The Richmond County Health Department has joined the regional Community Transformation Grant Project.
The CTG Project is a state-funded initiative that promotes tobacco-free living, active living, and healthy eating among 900,000 residents in the region of 10 counties. North Carolina has 10 regions. Those counties in region six are Anson, Cumberland, Harnett, Hoke, Lee, Montgomery, Moore, Randolph, Richmond and Scotland.
The project is funded by the Centers for Disease Control and is designed to support community efforts to reduce chronic diseases such as heart disease, cancer, stroke and diabetes.
The five-year grant from the North Carolina Division of Public Health targets the economic, social and physical root causes of chronic disease within the 10-county region.
In 2011, approximately $103 million in prevention funding was awarded to 61 states and communities serving approximately 120 million Americans.
In 2012, the program was expanded to help areas with less than 500,000 people by giving approximately $70 million to 40 communities.
North Carolina’s CTG Project funds are administered across several regions by the Chronic Disease and Injury Section of the North Carolina Division of Public Health.
In 2011 and 2012, North Carolina was awarded more than $7 million, according to the CDC.
Richmond County received the money because the State of North Carolina split money it received among the 10 regions, said Region 6 communications coordinator Paulette Moore. She said that although the money won’t be used to make policies, it will be used to help with existing programs.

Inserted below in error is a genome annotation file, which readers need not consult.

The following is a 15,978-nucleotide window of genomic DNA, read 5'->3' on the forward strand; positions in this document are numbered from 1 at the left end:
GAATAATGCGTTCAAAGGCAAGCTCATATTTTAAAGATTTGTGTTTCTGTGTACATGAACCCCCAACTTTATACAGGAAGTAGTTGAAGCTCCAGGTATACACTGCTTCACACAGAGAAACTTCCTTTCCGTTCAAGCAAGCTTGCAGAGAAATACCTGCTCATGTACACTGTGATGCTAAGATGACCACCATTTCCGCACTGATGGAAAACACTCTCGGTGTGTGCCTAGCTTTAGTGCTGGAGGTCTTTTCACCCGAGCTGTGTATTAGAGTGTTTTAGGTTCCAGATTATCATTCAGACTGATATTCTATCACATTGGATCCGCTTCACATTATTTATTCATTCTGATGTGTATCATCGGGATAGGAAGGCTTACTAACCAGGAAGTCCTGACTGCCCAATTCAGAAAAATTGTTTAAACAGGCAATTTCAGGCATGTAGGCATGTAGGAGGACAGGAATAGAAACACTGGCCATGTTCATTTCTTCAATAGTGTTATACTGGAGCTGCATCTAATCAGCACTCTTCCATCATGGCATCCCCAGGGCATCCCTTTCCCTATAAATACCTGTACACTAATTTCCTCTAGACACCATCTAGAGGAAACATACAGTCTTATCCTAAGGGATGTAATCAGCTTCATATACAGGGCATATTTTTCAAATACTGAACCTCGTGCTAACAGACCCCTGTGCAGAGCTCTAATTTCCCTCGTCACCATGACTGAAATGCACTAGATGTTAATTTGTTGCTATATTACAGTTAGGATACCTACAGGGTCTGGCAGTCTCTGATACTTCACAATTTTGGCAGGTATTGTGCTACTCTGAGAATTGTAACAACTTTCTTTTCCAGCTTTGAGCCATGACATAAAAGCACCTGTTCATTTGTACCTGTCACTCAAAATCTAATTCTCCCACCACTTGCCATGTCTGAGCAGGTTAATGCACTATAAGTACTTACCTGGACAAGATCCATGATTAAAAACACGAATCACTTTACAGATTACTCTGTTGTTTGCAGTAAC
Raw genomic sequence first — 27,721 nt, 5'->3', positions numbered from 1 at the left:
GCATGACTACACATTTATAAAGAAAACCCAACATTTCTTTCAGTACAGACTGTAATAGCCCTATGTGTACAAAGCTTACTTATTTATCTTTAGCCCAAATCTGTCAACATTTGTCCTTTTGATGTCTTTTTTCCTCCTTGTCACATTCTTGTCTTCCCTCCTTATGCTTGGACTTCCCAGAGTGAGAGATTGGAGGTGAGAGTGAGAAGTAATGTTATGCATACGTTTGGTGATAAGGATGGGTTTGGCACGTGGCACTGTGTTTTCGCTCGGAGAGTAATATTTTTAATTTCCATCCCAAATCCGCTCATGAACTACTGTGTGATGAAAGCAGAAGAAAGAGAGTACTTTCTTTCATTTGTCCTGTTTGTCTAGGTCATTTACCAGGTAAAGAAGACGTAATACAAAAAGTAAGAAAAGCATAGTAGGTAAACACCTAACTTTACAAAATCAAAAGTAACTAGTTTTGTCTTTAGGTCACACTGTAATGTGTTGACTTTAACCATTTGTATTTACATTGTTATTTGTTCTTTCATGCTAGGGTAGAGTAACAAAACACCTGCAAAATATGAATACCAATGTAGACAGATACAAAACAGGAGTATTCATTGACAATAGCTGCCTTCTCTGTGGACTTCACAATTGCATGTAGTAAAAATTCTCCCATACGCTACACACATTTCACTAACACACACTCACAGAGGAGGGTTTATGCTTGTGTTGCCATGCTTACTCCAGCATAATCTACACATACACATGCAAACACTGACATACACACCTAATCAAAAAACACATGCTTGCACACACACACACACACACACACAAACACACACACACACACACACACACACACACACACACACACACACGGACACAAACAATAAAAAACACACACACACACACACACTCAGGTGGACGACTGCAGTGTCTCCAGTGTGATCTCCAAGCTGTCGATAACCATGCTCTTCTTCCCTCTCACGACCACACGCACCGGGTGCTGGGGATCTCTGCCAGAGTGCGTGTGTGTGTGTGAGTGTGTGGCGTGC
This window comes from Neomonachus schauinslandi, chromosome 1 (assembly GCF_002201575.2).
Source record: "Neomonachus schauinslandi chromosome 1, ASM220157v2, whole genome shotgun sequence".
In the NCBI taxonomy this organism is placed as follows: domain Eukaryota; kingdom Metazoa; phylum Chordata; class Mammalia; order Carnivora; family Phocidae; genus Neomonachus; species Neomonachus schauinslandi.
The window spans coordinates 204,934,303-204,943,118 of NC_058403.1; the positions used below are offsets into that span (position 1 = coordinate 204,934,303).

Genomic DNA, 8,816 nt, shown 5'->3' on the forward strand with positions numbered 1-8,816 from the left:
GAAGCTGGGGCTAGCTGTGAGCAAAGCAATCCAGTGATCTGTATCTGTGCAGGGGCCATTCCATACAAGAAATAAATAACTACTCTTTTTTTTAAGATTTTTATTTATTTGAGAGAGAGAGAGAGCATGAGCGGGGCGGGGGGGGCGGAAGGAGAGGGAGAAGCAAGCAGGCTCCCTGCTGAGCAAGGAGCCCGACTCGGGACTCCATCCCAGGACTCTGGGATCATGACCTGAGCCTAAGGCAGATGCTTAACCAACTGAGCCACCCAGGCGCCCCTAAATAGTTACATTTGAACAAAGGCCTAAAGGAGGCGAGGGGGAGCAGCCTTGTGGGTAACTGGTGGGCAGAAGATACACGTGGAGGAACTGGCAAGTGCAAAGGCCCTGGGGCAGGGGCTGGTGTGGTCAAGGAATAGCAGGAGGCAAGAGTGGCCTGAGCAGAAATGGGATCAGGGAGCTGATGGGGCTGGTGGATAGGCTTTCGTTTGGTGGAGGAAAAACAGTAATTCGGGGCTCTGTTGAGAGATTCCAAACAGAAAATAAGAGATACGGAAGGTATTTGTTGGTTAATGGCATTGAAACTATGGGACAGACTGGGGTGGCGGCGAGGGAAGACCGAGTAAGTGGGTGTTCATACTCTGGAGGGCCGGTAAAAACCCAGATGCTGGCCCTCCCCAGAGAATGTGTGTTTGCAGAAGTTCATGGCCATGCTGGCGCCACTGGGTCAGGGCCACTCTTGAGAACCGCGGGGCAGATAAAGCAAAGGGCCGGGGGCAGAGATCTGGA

Moore said one example of that would be working with municipalities to become either smoke-free or tobacco-free.
Moore said that three people, herself included, divided the counties in Region 6. She works with Richmond, Anson, Montgomery and Scotland County. In 2012, those four counties were awarded $150,000 collectively.
Intended as a collaborative, community-driven effort, the CTG Project expects counties to implement prevention strategies proven to have a positive impact on health and health disparities with a focus on reducing exposure to secondhand smoke in both indoor and outdoor locations, promoting healthier food and beverage options at convenience stores, establishing and enhancing local farmers’ markets, mobile markets and farm stands and developing joint-use agreements with community organizations to increase access to physical activity opportunities.
Tommy Jarrell, health director of the Richmond County Health Department, said health data shows that the leading causes of death and disability in Richmond County are heart disease, diabetes and lung cancer.
“The Community Transformation Grant Project will directly address these diseases by working with community resources and hopefully help to reduce health care costs,” Jarrell said.
According to the CDC, the project is expected to help every four out of 10 people.
For information about how to help with the CTG Project, call Paulette Moore at 910-997-8327.
— Staff Writer Laura Edington can be reached at 910-997-3111, ext. 18, or by email at firstname.lastname@example.org.